The Pentagon has said that secret information will be even more damaging to security and risk more lives than WikiLeaks' initial release of some 76,000 war documents.
"This organization will not be threatened by the Pentagon or any other group," Assange told reporters in Stockholm. Read more.

Tea Party Groups Out AGAINST Net Neutrality

The Huffington Post - Following the release of Google and Verizon's controversial proposal on managing Internet traffic, which comes less than a week after the FCC abandoned efforts at a hammering out a compromise, Tea Party groups have taken a strong stance on the issue of net neutrality.
Specifically, they're against it. The head of one Tea Party organization says she is concerned that the policy would increase government regulation and power, calling net neutrality one of many "assaults on individual liberties." Read more.

Interesting facts about Wikipedia

Gulf Health Problems Blamed on Dispersed Oil

Dahr Jamail - BP has been using two oil dispersants, Corexit 9500 and Corexit 9527, both of which are banned in Britain. More than 1.9 million gallons of dispersant has been used to date on the Gulf of Mexico oil disaster.
Pathways of exposure are inhalation, ingestion, skin, and eye contact. Health impacts include headaches, nausea, vomiting, diarrhea, abdominal pains, dizziness, chest pains and tightness, irritation of eyes, nose, throat and lungs, difficulty breathing, respiratory system damage, skin irrigation and sensitisation, hypertension, central nervous system depression, neurotoxic effects, genetic damage and mutations, cardiac arrhythmia, and cardiovascular damage, among several others.
Not along ago, at the same marina, WKRG News 5 took a water sample to test for dispersants. The sample literally exploded when it was mixed with an organic solvent separating the oil from the water. Read more.

The Academic-Industrial Complex

The New York Times - William G. Bowen was president of Princeton University for 16 years and served on two boards, including Merck’s. It was an experience, he says, that was invaluable in helping him build up Princeton’s then-fledgling life sciences activities.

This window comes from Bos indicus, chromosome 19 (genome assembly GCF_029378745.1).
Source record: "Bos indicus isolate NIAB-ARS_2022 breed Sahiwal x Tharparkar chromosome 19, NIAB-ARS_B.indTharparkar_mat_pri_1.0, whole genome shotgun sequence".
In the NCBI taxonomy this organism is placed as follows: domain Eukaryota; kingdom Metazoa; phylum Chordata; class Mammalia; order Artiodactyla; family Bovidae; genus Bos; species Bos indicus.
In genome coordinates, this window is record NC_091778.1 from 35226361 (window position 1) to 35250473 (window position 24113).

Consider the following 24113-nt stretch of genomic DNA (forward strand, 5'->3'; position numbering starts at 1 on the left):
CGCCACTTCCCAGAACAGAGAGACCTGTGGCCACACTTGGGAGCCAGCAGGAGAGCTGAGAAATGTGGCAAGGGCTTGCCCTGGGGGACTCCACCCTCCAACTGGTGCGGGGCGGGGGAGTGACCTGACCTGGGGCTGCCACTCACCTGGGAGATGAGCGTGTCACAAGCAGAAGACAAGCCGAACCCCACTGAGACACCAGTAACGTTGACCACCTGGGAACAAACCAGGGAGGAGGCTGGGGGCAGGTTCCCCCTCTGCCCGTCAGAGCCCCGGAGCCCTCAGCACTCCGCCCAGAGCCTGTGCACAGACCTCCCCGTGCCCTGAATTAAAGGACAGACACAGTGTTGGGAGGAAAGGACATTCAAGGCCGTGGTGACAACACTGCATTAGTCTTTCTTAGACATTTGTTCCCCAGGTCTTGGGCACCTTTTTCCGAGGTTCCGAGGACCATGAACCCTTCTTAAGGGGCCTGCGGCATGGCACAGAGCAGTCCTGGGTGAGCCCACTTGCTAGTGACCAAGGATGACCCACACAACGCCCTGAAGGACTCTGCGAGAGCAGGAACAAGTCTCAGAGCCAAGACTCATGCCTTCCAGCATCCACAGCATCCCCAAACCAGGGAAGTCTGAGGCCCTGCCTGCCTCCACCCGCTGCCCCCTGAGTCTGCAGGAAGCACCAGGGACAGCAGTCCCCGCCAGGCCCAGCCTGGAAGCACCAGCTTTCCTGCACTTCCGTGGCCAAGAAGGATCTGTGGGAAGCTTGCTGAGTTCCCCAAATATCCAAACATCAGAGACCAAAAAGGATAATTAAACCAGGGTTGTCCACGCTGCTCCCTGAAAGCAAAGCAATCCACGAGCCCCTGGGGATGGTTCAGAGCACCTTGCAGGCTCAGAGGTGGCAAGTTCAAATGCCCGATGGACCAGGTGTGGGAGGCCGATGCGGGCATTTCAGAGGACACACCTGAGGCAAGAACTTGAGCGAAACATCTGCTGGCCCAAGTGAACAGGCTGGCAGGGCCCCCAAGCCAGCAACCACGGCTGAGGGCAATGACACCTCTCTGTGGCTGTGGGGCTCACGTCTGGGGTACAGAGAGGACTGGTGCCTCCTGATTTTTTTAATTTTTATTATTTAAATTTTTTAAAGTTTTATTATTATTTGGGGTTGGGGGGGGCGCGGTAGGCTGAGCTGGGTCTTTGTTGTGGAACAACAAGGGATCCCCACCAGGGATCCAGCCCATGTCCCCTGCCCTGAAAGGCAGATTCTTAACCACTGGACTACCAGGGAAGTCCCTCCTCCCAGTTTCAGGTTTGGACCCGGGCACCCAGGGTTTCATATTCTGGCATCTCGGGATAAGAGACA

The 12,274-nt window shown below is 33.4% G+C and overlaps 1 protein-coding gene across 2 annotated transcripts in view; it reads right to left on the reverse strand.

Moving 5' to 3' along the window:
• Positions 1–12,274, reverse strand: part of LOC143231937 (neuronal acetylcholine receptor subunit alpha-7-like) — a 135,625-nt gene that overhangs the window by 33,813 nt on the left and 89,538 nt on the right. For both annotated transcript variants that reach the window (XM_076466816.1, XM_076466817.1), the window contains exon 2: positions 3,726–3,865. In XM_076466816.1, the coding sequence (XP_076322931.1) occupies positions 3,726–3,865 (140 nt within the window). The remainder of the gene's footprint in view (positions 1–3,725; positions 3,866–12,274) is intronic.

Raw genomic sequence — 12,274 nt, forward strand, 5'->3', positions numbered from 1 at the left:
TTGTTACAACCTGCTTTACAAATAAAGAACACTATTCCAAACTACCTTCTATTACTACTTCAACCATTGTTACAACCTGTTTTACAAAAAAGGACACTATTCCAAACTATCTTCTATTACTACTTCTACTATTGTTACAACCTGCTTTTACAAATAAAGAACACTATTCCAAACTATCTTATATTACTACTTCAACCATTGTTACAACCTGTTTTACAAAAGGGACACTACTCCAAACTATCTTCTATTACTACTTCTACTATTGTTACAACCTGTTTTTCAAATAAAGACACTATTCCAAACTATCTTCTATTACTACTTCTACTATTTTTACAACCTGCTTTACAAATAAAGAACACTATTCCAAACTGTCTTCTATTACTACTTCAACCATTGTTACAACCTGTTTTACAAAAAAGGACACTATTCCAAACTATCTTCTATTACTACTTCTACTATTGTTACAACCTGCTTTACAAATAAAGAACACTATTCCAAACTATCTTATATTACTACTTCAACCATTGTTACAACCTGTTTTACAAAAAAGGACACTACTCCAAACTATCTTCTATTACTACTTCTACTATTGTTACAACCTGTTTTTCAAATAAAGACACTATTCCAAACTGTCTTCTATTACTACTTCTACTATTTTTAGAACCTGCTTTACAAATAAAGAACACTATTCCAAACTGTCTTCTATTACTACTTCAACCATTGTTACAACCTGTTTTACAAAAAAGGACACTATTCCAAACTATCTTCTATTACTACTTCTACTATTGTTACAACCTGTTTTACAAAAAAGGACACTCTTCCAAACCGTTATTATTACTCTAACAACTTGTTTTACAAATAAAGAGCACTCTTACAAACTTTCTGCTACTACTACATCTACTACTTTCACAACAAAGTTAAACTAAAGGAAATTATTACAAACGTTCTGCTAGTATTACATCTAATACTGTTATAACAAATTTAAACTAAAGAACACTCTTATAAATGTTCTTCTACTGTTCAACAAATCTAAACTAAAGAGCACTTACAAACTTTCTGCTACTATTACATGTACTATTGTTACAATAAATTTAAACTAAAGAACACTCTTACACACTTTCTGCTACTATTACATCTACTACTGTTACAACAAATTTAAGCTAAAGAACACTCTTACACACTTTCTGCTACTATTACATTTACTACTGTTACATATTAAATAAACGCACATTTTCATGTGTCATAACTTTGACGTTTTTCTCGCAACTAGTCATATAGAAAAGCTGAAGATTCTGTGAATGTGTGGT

“It influenced my understanding of how the field was evolving, where new ideas were most likely to appear, where to look for talent,” he recalls. “It was one long seminar in the sciences and molecular biology.”
There are benefits for the company, too.
One obvious advantage is having an outsider who thinks about alternative solutions to corporate problems. Another is diversity.
Phyllis M. Wise, the provost of the University of Washington, is on Nike’s board. Nike said it hired Dr. Wise, an Asian-American, “because of her impressive accomplishments and her record of independent thought, and we believe that through the exchange of ideas, both Nike and the University of Washington will benefit.”
But according to James H. Finkelstein, a…

Pat Tillman's Father To Army Investigator: 'F--- You... And Yours'

The Huffington Post - There always was a dark cinematic thread to the story of Pat Tillman: the football star imbued with post-9/11 patriotism who was killed in a friendly-fire incident in the Afghan mountains and the allegations of a massive bureaucratic cover-up involving the highest levels of the U.S. Army in the wake of the tragedy.
So it wasn't terribly shocking when word broke this past winter that "The Tillman Story," a documentary film, was being purchased by the powerhouse Weinstein Company. The story, even without a director applying his artistic license to the script, obviously had many elements of a political thriller. Read more.

Pakistan Floods: U.N. officials estimate that up to one-fifth of the country is underwater

AP @ The Huffington Post - A shipload of U.S. Marines and helicopters arrived to boost relief efforts in flooded Pakistan on Thursday, but the prime minister told The Associated Press his country needs more international help to cope with one of the worst natural disasters in its history.